tions, but was either unable or unwilling to make When Oldbuck entered this house of mourning, any verbal reply. he was received by a general and silent inclination The minister next passed to the mother, moving of the head, and, according to the fashion of Scot- along the floor as slowly, silently, and gradually, as land on such occasions, wine and spirits and bread if he had been afraid that the ground would, like were offered round to the guests. Elspeth, as these unsafe ice, break beneath his feet, or that the first refreshments were presented, surprised and startled echo of a footstep was to dissolve some magic spell, the whole company by motioning to the person who and plunge the hut, with all its inmates, into a subbore them to stop; then, taking a glass in her hand, terranean abyss. The tenor of what he had said she rose up, and, as the smile of dotage played to the poor woman could only be judged by her anupon her shrivelled features, she pronounced, with swers, as, half-stified by sobs ill-repressed, and by a hollow and tremulous voice, “ Wishing a' your the covering which she still kept over her countehealths, sirs, and often may we hae such merry nance, she faintly answered at each pause in his meetings !”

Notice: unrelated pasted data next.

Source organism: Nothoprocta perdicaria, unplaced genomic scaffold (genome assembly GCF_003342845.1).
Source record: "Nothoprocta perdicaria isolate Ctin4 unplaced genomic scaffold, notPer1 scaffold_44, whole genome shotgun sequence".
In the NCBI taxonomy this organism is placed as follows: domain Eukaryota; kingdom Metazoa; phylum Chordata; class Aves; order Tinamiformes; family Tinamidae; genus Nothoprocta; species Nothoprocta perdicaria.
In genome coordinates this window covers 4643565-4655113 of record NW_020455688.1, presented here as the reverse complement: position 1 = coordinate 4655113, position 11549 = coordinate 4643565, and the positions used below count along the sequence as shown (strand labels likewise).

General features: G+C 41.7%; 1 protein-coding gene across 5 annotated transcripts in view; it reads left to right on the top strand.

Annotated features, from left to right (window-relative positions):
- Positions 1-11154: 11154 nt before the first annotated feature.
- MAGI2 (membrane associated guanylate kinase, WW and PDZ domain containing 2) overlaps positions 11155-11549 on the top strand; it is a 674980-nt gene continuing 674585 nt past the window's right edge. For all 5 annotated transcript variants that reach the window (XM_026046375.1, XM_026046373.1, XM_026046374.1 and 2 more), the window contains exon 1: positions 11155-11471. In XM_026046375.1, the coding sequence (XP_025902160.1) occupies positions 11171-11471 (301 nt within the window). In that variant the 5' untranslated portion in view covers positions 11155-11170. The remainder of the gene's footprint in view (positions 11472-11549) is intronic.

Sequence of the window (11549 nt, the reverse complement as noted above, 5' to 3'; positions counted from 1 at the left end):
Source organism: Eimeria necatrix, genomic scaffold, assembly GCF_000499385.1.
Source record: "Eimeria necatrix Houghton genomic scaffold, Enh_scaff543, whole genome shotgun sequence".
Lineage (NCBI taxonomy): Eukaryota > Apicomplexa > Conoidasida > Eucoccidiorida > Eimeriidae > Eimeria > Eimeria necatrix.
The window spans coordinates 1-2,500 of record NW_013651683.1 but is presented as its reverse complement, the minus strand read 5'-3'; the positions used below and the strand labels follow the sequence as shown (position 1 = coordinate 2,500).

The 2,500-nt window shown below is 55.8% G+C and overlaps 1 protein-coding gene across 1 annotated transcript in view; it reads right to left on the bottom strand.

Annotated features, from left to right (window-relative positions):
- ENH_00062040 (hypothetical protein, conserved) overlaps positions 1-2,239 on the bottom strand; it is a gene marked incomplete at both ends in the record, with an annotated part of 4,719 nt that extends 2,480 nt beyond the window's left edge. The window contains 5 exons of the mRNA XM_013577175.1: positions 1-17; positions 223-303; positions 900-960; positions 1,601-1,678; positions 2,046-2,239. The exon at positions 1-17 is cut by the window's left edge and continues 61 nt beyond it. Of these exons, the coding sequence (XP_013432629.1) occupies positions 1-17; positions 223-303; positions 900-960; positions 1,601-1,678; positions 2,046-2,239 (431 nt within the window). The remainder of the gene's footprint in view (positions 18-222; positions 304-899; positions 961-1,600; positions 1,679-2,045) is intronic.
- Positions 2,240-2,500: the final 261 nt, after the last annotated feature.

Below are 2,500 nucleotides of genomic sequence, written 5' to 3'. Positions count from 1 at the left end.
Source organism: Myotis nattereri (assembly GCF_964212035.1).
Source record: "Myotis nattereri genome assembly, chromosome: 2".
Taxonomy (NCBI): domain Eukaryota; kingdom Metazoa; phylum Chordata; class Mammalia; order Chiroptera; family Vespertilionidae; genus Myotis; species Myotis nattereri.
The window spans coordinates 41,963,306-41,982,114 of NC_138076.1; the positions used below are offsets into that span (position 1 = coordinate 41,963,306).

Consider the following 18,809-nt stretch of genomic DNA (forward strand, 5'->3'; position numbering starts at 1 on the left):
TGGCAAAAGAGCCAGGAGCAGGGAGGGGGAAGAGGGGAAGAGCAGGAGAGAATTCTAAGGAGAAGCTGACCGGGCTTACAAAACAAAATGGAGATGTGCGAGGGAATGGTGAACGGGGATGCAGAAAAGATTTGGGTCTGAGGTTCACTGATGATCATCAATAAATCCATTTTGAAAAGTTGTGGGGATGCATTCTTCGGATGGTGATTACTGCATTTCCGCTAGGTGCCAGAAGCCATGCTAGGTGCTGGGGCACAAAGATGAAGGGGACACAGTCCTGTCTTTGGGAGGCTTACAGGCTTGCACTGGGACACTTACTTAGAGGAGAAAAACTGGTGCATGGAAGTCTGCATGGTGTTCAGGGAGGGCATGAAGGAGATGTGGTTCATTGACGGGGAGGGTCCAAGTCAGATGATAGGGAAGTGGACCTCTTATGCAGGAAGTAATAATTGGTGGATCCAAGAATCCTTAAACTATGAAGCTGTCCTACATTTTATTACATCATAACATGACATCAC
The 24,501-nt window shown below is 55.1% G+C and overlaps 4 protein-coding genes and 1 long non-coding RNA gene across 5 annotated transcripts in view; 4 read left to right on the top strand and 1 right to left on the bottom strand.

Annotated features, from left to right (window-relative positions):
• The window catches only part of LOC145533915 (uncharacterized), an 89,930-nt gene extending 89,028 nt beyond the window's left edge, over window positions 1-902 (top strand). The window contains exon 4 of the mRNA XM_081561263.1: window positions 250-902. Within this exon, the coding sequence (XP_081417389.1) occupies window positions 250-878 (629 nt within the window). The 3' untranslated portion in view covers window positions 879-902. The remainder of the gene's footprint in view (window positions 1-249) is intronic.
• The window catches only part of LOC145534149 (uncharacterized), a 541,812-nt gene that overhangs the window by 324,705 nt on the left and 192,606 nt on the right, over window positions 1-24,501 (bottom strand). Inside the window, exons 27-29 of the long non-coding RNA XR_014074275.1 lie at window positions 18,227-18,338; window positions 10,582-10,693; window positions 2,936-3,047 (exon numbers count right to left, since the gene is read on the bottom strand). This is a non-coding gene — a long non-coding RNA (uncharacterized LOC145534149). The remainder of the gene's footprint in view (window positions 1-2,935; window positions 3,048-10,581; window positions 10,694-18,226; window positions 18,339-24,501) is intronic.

speech -“Yes, sir, yes !-Ye're very gude-ye're All shrunk from the ominous pledge, and set very gude !—Nae doubt, nae doubt!—It's our duty down the untasted liquor with a degree of shudder to submit !-- But, О dear! my poor Steenie ! tie ing horror, which will not surprise those who know pride o' my very heart, that was sae handsome and how many superstitions are still common on such comely, and a help to his family, and a comfort to occasions among the Scottish vulgar. But as the old us a', and a pleasure to a' that lookit on him!–0 woman tasted the liquor, she suddenly exclaimed my bairn! my bairn! my bairn! what for is thou with a sort of shriek, “ What's this? - this is wine lying there !--and eh! what for am I left to greet -- how should there be wine in my son's house? for ye!” Ay," she continued with a suppressed groan, “I There was no contending with this burst of sormind the sorrowful cause now," and, dropping the row and natural affection. Oldbuck had repeated glass from her hand, she stood a moment gazing recourse to his snuff-box to conceal the tears which, fixedly on the bed in which the coffin of her grand- despite his shrewd and caustic temper, were apt son was deposited, and then sinking gradually into to start on such occasions. The female assistants her seat, she covered her eyes and forehead with whimpered, the men held their bonnets to their her withered and pallid hand.